Takagi Jr Troubleshooting

Discussion in 'Tankless Water Heater Forum' started by duff, Jan 15, 2010.

  1. duff

    duff New Member

    Messages:
    3
    Location:
    Wisconsin
    The unit is set up for hydronic heating of a basement slab. Circulator is TACO007

    The heater was installed in fall 2007 and run in winter 2008. Performed well.

    Shortly after start up in 2009 I found the unit would not restart after the temp dropped below the thermostat set point. It would restart if I unplugged it (elec) and plugged it back in.

    After this happened a few times I called the HVAC guy and he insisted it needed to be descaled. In the meantime the heater failed to a point that it would not restart even after unplugging it (elec). The flame comes on for one or two seconds then shuts down. The water goes cold and unit powers down completely.

    I recirculated a sulfamic acid solution through the unit for an hr. A small amount of scale was removed. Not enough to use up the acidity of the solution.

    Heater does same thing. Fires up, runs for a second or two then shuts down

    Any ideas?

    I have the HVAC guy scheduled (same as installer). but its been 4 weeks since original call and he is set on it being a scale problem.
  2. what kind of acid????

    what kind of acid did you run through that unit??:eek:

    sulfamic acid ??


    I dont think you are supposed to run anything stronger than
    vinegar through a Takagi, not even CLR...
    only strong vinegar or they might decide to
    void the waranty due to your decision........


    I dont think the hvac guy needs to know about this
    Last edited: Jan 15, 2010
  3. Dana

    Dana In the trades

    Messages:
    2,804
    Location:
    01609
    The likelihood of this being a scale problem is remote IMHO. If this is a "closed" system (as opposed to and "open" system that uses potable water as heating water, which is allowed in some places, but never a good idea), the amount of scale that can build up is self-limiting since there isn't constantly new minerals being introduced to the system. Whatever was going to condense & acrete to the heat exchanger did so within the first few hundred hours of operation, since there are at most a couple 10s of gallons of water you're dealing with.

    If there's a remote control installed on the unit (?), it should be reporting a code which would indicate a fault condition # to give you a clue.

    Odds are pretty good that it's a dirty flame detector, and the controls are tricked into "thinking" that it failed to ignite, in which case it can be revived by buffing it up lightly with a Scotchbrite or similar not-too-abrasive fine plastic type scouring pad. (Don't use steel wool or sandpaper if you can help it.) If you don't already have it, download the manual, unplug it, and carefully disassemble it to the point where you can gain access to the business side of the flame sensor. (See the exploded diagram on p.24, follow to where item 105 attaches to the flame sensor on the burner unit.) Odds are it's got a bit of soot/discoloration on it, that once removed, will get you back on the road again.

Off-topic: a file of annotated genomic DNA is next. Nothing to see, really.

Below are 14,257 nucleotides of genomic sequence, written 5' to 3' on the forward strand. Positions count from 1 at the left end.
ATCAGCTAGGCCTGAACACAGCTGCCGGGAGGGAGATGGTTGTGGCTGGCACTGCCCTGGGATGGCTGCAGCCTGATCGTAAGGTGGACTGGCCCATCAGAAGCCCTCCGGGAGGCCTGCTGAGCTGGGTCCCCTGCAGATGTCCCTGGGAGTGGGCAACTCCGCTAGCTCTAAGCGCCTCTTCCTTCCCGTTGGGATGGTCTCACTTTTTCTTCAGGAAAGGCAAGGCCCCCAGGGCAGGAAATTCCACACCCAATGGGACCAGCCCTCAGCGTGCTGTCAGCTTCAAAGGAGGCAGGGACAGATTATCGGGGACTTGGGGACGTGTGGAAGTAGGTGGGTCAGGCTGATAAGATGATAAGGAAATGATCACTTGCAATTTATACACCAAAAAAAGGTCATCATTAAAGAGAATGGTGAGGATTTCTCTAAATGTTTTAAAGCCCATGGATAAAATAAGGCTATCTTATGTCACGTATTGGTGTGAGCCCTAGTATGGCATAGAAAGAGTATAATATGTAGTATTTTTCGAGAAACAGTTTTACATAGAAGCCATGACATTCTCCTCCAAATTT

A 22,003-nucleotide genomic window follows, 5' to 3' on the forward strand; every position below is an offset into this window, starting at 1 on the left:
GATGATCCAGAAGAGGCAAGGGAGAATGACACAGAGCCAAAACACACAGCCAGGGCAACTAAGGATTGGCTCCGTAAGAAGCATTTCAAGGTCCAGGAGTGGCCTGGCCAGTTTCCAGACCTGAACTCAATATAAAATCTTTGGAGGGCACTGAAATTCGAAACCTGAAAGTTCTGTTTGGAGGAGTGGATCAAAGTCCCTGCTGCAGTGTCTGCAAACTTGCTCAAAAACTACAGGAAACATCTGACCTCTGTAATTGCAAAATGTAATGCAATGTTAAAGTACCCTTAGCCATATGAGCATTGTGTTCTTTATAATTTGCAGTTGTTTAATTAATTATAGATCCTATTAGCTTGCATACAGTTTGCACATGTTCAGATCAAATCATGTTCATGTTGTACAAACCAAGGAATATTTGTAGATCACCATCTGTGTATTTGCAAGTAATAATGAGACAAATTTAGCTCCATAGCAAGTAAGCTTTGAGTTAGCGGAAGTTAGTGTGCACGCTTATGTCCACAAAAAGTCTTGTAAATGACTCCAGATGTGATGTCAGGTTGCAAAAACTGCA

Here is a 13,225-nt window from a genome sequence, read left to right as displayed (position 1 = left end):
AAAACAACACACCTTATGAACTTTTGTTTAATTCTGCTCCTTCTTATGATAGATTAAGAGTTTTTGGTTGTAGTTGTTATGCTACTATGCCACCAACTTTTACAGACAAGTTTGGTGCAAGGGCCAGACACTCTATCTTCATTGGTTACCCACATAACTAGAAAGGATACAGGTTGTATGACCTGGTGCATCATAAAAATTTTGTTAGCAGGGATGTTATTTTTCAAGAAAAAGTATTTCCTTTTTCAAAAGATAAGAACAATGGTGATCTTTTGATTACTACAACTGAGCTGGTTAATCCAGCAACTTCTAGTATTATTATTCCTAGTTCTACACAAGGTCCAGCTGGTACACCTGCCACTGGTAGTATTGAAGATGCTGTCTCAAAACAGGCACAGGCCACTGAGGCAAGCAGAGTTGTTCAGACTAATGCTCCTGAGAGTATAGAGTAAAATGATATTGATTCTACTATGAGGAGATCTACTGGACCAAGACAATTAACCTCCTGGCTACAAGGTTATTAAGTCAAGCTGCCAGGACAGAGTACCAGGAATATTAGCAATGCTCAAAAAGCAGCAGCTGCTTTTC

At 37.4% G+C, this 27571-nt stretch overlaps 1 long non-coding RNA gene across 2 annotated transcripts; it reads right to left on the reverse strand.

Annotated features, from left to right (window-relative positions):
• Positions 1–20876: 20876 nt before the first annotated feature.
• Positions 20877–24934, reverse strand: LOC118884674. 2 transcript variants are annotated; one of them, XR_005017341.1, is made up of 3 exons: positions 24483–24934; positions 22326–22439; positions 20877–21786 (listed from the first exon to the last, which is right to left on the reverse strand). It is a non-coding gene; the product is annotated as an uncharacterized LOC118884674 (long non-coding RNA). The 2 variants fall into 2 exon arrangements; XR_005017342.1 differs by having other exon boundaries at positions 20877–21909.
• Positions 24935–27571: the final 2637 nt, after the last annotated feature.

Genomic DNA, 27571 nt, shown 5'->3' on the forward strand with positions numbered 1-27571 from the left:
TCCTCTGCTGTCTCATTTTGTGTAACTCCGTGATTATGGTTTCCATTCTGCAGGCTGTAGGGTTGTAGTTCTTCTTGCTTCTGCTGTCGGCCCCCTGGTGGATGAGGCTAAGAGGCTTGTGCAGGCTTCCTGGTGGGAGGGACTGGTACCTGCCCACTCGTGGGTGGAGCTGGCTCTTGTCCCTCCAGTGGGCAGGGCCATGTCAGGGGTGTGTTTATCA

Sulfamic acid isn't ultra-strong- not a strong as sulfuric acid, but it all depends on the concentration use. It's usually mixes at room temperature to significantly stronger than standard solutions of white vinegar used in food. The typical descaling solutions have a PH of 1.5-2, whereas 5% acetic acid (vinegar) is much weaker, at a PH of 2.4. It's a copper heat exchanger, which can be fairly sensitive to acids, and you have converted some of it to copper-sulfate in the process. (Of course, pickling in vinegar converts some of the copper to copper acetate too, but it's a matter of the concentration and duration of the rinse.) Sulfamic acid is used often for removing rust & scale from less-sensitive cast iron, but I'd never run it through copper in anything but a very dilute solution. White vinegar sold as food enhancer is already fairly dilute, and far less likely to damage the unit.
  4. duff

    duff New Member

    Messages:
    3
    Location:
    Wisconsin
    Thanks Dana. It was the flame sensor. Fired right up after buffing with green scour pad.

    Unfortunately the gasket that holds the flame view glass plate crumbled. I called Takagi and ordered 2 at $1.70 each...So I wasted some money on a recirc pump and hoses. But at least I can fix a a flood now

    Makes perfect sense about the scale and closed water too.
  5. Dana

    Dana In the trades

    Messages:
    2,804
    Location:
    01609
    Sounds like it's time to lose that HVAC guy's number, eh? (Seems he has nothing but bad instincts, and worse advice!)

    It's a bit on the early side for the flame detector to have crudded up, but if it's sucking air from inside their are many air contaminants that can contribute to it. But at least now you know the drill, should the symptoms recur.
  6. duff

    duff New Member

    Messages:
    3
    Location:
    Wisconsin
    Would the fact I run LP vs nat gas be a reason the sensor fouled early?
  7. zl700

    zl700 DIY Senior Member

    Messages:
    237
    Location:
    Texas
    Not really unless you ran out. On occasion people have reported bad burns at bottom of tanks due to moisture and odorants added.
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